* = 75% reduction in latent HIV pool, according to the research at the time. Tested 4 people.

Re:Better HIV drugs (1)

L4t3r4lu5 (1216702) | more than 3 years ago | (#34090206)

Fuck, "other anti-retrovirals"

Re:Better HIV drugs (1)

toppavak (943659) | more than 3 years ago | (#34089490)

Unfortunately, no. Perforin acts by breaching the cell membrane of invading bacteria or parasites, viruses are too small and lack the membrane and internal structure for such an approach to work. Most often, immune cells fight viral infections instead by engulfing as many viral particles as possible and self destructing. Unfortunately HIV undermines critical elements of the immune system itself by selectively depleting naive helper T-cells rendering the immune system unable to respond to any new infection, much less the HIV infection itself.

Immune System Killer Mechanism Identified (3, Funny)

The_mad_linguist (1019680) | more than 3 years ago | (#34086862)

Immune System Killer Mechanism Identified

oh nooooooo

Watch out for the (1)

Compaqt (1758360) | more than 3 years ago | (#34087060)

poison umbrellas [independent.co.uk] from Russia, 2.0

Well (1)

Barny (103770) | more than 3 years ago | (#34086880)

As a sufferer of a hyperactive immune system disease, I would rather see things slide a little the other way, less of this stuff eating away at my good cells please.

Bit of hope for otherwise incurable diseases though :)

Re:Well (1)

pookemon (909195) | more than 3 years ago | (#34086914)

Hmm, so you have too much perforin then... Step into this grind... *ahem* room please.

*cue lightning and evil laugh*

Re:Well (1)

Barny (103770) | more than 3 years ago | (#34087038)

Uh, not so far too much of that one thing, just my immune system seems to think my lower intestines are fair game for target practice, need something that will feed it dud ammo for a bit.

And yeah, I am betting since about 1 in 5000 has something along these lines, it won't be hard to find people willing to test stuff (I would for a start).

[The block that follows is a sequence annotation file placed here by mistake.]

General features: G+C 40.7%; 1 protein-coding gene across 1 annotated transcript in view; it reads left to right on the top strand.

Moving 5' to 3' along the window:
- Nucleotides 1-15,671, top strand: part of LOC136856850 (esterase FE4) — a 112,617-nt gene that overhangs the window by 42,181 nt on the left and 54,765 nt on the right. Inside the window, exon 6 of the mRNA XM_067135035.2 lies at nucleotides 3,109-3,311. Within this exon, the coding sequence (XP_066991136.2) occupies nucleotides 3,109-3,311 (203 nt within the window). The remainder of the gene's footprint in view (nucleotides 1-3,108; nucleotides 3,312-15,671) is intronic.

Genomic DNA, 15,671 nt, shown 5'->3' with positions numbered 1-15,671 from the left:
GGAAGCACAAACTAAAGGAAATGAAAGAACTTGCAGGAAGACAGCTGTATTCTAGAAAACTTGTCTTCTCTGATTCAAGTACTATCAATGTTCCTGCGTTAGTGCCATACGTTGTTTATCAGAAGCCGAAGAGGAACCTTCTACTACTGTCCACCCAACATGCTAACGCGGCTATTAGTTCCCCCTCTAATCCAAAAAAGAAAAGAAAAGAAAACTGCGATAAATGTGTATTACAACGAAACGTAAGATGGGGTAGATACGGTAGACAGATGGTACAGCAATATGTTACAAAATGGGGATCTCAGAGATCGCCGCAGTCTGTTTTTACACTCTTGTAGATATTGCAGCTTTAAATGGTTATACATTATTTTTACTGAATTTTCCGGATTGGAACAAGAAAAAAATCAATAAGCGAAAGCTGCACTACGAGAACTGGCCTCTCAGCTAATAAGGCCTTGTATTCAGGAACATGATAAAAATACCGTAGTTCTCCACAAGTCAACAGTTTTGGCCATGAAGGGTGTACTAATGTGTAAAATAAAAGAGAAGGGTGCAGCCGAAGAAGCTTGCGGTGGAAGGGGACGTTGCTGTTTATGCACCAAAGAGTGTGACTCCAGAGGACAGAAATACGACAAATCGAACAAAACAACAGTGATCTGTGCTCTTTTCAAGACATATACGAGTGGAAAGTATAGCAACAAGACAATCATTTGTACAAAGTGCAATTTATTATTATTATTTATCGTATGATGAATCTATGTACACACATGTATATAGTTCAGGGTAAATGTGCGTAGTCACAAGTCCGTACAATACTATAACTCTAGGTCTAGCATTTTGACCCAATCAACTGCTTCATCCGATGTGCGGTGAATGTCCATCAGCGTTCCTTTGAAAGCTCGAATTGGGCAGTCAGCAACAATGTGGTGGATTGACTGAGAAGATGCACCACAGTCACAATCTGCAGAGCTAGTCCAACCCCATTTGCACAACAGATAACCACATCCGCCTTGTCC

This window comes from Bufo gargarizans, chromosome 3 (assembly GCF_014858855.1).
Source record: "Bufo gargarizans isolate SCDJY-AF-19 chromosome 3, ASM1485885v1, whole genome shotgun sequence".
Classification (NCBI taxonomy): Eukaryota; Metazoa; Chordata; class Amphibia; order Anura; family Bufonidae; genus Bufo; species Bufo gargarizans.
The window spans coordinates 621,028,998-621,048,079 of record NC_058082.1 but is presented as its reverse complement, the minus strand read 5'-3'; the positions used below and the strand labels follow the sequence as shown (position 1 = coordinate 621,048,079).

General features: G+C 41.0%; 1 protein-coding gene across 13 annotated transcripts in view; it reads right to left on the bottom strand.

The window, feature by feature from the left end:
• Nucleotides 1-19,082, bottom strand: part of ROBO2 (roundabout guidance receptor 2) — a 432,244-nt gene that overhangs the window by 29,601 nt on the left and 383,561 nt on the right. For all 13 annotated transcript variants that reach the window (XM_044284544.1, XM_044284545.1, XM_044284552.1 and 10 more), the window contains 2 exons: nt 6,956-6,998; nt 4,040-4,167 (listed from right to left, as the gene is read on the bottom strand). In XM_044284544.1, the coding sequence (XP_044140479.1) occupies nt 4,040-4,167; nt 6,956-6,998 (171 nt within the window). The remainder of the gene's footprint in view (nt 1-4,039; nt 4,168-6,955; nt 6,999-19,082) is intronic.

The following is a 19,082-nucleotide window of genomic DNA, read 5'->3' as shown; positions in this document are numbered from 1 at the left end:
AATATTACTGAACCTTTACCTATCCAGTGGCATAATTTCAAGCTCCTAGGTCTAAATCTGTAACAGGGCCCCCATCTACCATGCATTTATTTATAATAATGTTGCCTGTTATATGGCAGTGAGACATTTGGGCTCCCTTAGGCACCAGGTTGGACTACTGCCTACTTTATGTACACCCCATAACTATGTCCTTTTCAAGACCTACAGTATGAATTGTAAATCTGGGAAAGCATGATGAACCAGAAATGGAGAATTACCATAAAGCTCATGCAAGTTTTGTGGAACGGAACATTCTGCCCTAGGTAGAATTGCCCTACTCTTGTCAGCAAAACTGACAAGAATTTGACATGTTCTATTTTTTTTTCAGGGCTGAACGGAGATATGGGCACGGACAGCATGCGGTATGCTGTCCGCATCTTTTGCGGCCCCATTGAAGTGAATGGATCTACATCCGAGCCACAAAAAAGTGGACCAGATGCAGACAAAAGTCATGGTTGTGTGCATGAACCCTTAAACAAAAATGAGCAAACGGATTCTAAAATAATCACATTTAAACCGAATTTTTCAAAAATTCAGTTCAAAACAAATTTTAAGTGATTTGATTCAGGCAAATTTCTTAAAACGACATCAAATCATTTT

Re:Well (1)

TheLink (130905) | more than 3 years ago | (#34087252)

There's some treatment at research stage that might help your case, but there are some minuses...

http://en.wikipedia.org/wiki/Helminthic_therapy [wikipedia.org]

Re:Well (1)

Barny (103770) | more than 3 years ago | (#34087354)

Yes sir, been looking at that, and even emailed the universities asking if they need test subjects, but all of them are out of my country (Australia).

But the thought that such a treatment could put this into remission is one that cannot be ignored or hoped for.

Re:Well (1)

GNUALMAFUERTE (697061) | more than 3 years ago | (#34091242)

A quick google search revealed that there is activity related to Helminthic therapy in Australia. A few of them didn't sound very serious to me (web services that deliver hookworms to your door ... that wouldn't be my first choice).

Anyway, how serious is your disease? What is your prognosis? If it's serious enough, your prognosis isn't good, or it's seriously affecting your life quality, travelling to wherever a treatment is available should be your first priority.

Re:Well (1)

Barny (103770) | more than 3 years ago | (#34097114)

Prognosis, reasonably minor atm, although it spreads down the bowl lining into rather nerve rich territory when it flares, leaving me unable to function without growling and yelling a lot, minor fistula, still able to work though, so unless its reasonably easy to do, and I am not in a major flair up, I would likely not want to travel far (spending large amounts of time sitting down is not a thing I enjoy any more).